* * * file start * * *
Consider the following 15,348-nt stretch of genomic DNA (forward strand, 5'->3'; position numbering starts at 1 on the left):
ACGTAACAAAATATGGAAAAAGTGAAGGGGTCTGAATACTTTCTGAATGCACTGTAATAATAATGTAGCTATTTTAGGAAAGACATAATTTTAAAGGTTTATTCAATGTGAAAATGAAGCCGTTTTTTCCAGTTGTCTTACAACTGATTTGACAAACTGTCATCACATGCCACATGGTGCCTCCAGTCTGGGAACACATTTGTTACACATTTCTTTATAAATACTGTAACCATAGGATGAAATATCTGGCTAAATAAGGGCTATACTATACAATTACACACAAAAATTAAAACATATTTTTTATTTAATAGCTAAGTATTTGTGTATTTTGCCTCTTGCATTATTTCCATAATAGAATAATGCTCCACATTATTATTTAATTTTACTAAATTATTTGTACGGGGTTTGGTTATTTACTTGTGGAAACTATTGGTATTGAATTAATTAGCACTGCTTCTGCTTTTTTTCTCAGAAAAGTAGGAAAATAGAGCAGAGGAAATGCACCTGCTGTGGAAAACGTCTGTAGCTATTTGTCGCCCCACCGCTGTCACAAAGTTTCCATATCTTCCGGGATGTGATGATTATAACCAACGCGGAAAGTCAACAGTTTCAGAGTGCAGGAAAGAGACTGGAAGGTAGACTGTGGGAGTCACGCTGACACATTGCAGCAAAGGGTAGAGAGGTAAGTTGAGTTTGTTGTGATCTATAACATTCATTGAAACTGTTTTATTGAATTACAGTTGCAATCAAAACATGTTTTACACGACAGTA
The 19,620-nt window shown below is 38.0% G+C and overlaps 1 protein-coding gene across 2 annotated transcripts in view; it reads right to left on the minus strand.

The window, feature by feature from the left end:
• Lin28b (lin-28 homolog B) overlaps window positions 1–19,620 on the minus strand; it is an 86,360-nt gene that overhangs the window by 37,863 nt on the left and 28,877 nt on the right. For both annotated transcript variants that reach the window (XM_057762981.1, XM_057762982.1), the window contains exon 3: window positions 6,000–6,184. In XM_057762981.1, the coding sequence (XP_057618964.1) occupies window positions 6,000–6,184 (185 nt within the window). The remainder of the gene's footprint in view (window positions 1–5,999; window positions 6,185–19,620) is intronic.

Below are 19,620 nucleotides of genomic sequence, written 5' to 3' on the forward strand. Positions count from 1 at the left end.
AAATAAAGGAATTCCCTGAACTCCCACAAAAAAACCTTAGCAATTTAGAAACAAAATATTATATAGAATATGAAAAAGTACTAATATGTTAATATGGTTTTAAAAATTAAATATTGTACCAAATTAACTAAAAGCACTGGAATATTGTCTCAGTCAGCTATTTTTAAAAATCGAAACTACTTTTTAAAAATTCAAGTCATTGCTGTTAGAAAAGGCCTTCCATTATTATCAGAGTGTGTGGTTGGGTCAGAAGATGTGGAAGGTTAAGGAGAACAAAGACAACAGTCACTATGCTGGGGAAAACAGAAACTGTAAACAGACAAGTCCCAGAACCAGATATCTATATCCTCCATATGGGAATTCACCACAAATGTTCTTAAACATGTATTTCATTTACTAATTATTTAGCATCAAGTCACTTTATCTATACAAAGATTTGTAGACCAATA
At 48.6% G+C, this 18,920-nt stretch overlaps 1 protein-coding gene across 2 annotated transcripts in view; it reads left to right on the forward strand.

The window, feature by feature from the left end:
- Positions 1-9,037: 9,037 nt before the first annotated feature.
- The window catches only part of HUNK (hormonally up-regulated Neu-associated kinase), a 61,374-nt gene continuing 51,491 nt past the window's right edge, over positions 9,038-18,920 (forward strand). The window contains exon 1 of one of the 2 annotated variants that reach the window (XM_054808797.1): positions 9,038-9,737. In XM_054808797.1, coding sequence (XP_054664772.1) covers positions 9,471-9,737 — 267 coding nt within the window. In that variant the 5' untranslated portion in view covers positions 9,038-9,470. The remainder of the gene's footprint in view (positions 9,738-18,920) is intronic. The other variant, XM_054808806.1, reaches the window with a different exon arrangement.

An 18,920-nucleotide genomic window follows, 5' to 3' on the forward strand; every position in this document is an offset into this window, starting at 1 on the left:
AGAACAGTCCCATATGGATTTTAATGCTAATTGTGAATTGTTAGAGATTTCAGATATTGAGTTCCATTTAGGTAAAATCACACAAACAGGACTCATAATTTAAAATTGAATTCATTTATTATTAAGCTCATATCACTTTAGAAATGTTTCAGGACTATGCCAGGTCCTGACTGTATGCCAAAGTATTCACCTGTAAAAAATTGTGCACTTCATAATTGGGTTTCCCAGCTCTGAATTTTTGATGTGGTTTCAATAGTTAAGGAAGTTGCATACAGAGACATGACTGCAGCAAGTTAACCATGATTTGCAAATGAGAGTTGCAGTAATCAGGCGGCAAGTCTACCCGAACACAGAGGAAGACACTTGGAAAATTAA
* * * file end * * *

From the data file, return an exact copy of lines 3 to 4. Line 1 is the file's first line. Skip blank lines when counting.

The 19,620-nt window shown below is 38.0% G+C and overlaps 1 protein-coding gene across 2 annotated transcripts in view; it reads right to left on the minus strand.

The window, feature by feature from the left end: